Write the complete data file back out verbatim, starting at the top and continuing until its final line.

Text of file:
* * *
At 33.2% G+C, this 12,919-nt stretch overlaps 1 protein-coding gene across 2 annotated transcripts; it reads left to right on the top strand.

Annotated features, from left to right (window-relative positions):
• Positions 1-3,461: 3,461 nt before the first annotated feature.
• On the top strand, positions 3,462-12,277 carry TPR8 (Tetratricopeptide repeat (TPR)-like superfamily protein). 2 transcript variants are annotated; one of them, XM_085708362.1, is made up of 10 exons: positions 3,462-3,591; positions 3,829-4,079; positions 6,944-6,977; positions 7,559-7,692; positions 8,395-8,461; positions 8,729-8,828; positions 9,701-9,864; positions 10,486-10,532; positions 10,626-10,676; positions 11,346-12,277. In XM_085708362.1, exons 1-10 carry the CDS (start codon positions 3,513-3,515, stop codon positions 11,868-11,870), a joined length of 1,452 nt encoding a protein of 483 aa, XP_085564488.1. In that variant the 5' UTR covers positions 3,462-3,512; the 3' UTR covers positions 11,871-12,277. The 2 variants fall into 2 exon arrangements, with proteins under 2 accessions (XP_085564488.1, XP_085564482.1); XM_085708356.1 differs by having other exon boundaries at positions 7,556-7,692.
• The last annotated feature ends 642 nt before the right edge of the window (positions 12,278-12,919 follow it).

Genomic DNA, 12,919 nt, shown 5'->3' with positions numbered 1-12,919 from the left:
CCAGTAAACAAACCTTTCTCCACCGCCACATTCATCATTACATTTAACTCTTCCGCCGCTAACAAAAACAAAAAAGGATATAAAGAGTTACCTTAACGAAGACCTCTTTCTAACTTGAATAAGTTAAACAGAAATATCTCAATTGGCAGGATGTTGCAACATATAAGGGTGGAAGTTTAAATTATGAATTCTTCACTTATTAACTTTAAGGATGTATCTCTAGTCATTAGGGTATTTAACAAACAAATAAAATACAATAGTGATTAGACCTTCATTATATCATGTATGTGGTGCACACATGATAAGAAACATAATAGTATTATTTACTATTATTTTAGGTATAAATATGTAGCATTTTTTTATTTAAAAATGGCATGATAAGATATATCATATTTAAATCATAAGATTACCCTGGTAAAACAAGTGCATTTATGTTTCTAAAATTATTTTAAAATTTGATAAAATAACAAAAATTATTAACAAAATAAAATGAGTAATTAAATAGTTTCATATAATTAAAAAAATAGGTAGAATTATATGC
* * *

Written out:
At 33.2% G+C, this 12,919-nt stretch overlaps 1 protein-coding gene across 2 annotated transcripts; it reads left to right on the top strand.

Annotated features, from left to right (window-relative positions):
• Positions 1-3,461: 3,461 nt before the first annotated feature.
• On the top strand, positions 3,462-12,277 carry TPR8 (Tetratricopeptide repeat (TPR)-like superfamily protein). 2 transcript variants are annotated; one of them, XM_085708362.1, is made up of 10 exons: positions 3,462-3,591; positions 3,829-4,079; positions 6,944-6,977; positions 7,559-7,692; positions 8,395-8,461; positions 8,729-8,828; positions 9,701-9,864; positions 10,486-10,532; positions 10,626-10,676; positions 11,346-12,277. In XM_085708362.1, exons 1-10 carry the CDS (start codon positions 3,513-3,515, stop codon positions 11,868-11,870), a joined length of 1,452 nt encoding a protein of 483 aa, XP_085564488.1. In that variant the 5' UTR covers positions 3,462-3,512; the 3' UTR covers positions 11,871-12,277. The 2 variants fall into 2 exon arrangements, with proteins under 2 accessions (XP_085564488.1, XP_085564482.1); XM_085708356.1 differs by having other exon boundaries at positions 7,556-7,692.
• The last annotated feature ends 642 nt before the right edge of the window (positions 12,278-12,919 follow it).

Genomic DNA, 12,919 nt, shown 5'->3' with positions numbered 1-12,919 from the left:
CCAGTAAACAAACCTTTCTCCACCGCCACATTCATCATTACATTTAACTCTTCCGCCGCTAACAAAAACAAAAAAGGATATAAAGAGTTACCTTAACGAAGACCTCTTTCTAACTTGAATAAGTTAAACAGAAATATCTCAATTGGCAGGATGTTGCAACATATAAGGGTGGAAGTTTAAATTATGAATTCTTCACTTATTAACTTTAAGGATGTATCTCTAGTCATTAGGGTATTTAACAAACAAATAAAATACAATAGTGATTAGACCTTCATTATATCATGTATGTGGTGCACACATGATAAGAAACATAATAGTATTATTTACTATTATTTTAGGTATAAATATGTAGCATTTTTTTATTTAAAAATGGCATGATAAGATATATCATATTTAAATCATAAGATTACCCTGGTAAAACAAGTGCATTTATGTTTCTAAAATTATTTTAAAATTTGATAAAATAACAAAAATTATTAACAAAATAAAATGAGTAATTAAATAGTTTCATATAATTAAAAAAATAGGTAGAATTATATGC